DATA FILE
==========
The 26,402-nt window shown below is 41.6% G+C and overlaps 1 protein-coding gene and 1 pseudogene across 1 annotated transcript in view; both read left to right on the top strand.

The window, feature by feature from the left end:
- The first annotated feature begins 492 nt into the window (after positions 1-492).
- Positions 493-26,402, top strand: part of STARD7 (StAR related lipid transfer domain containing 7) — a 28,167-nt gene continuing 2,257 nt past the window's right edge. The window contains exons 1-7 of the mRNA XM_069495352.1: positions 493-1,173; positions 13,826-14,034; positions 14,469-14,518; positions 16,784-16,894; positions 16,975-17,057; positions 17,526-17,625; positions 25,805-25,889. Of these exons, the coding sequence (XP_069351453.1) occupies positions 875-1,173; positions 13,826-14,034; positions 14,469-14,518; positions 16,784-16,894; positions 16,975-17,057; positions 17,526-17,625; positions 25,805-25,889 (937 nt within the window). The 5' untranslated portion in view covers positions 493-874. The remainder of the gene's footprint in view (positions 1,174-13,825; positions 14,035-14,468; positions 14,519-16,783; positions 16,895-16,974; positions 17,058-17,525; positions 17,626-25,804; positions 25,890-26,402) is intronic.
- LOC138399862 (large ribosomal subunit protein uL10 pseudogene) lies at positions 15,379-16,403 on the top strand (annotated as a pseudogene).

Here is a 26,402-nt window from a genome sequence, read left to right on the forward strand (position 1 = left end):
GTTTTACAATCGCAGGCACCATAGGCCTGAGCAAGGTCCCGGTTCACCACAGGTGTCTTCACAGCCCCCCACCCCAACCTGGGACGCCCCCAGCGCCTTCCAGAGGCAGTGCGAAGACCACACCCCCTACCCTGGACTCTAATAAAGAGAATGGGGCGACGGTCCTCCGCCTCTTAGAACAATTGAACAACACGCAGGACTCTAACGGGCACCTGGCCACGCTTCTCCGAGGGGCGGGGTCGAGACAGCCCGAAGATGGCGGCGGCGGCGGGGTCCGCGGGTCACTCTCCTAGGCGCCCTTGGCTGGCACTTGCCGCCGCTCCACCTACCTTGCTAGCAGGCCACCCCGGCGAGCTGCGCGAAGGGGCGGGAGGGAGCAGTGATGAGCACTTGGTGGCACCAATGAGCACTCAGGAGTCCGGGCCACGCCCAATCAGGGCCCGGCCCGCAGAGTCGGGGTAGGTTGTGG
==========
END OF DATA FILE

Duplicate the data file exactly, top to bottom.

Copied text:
The 26,402-nt window shown below is 41.6% G+C and overlaps 1 protein-coding gene and 1 pseudogene across 1 annotated transcript in view; both read left to right on the top strand.

The window, feature by feature from the left end:
- The first annotated feature begins 492 nt into the window (after positions 1-492).
- Positions 493-26,402, top strand: part of STARD7 (StAR related lipid transfer domain containing 7) — a 28,167-nt gene continuing 2,257 nt past the window's right edge. The window contains exons 1-7 of the mRNA XM_069495352.1: positions 493-1,173; positions 13,826-14,034; positions 14,469-14,518; positions 16,784-16,894; positions 16,975-17,057; positions 17,526-17,625; positions 25,805-25,889. Of these exons, the coding sequence (XP_069351453.1) occupies positions 875-1,173; positions 13,826-14,034; positions 14,469-14,518; positions 16,784-16,894; positions 16,975-17,057; positions 17,526-17,625; positions 25,805-25,889 (937 nt within the window). The 5' untranslated portion in view covers positions 493-874. The remainder of the gene's footprint in view (positions 1,174-13,825; positions 14,035-14,468; positions 14,519-16,783; positions 16,895-16,974; positions 17,058-17,525; positions 17,626-25,804; positions 25,890-26,402) is intronic.
- LOC138399862 (large ribosomal subunit protein uL10 pseudogene) lies at positions 15,379-16,403 on the top strand (annotated as a pseudogene).

Here is a 26,402-nt window from a genome sequence, read left to right on the forward strand (position 1 = left end):
GTTTTACAATCGCAGGCACCATAGGCCTGAGCAAGGTCCCGGTTCACCACAGGTGTCTTCACAGCCCCCCACCCCAACCTGGGACGCCCCCAGCGCCTTCCAGAGGCAGTGCGAAGACCACACCCCCTACCCTGGACTCTAATAAAGAGAATGGGGCGACGGTCCTCCGCCTCTTAGAACAATTGAACAACACGCAGGACTCTAACGGGCACCTGGCCACGCTTCTCCGAGGGGCGGGGTCGAGACAGCCCGAAGATGGCGGCGGCGGCGGGGTCCGCGGGTCACTCTCCTAGGCGCCCTTGGCTGGCACTTGCCGCCGCTCCACCTACCTTGCTAGCAGGCCACCCCGGCGAGCTGCGCGAAGGGGCGGGAGGGAGCAGTGATGAGCACTTGGTGGCACCAATGAGCACTCAGGAGTCCGGGCCACGCCCAATCAGGGCCCGGCCCGCAGAGTCGGGGTAGGTTGTGG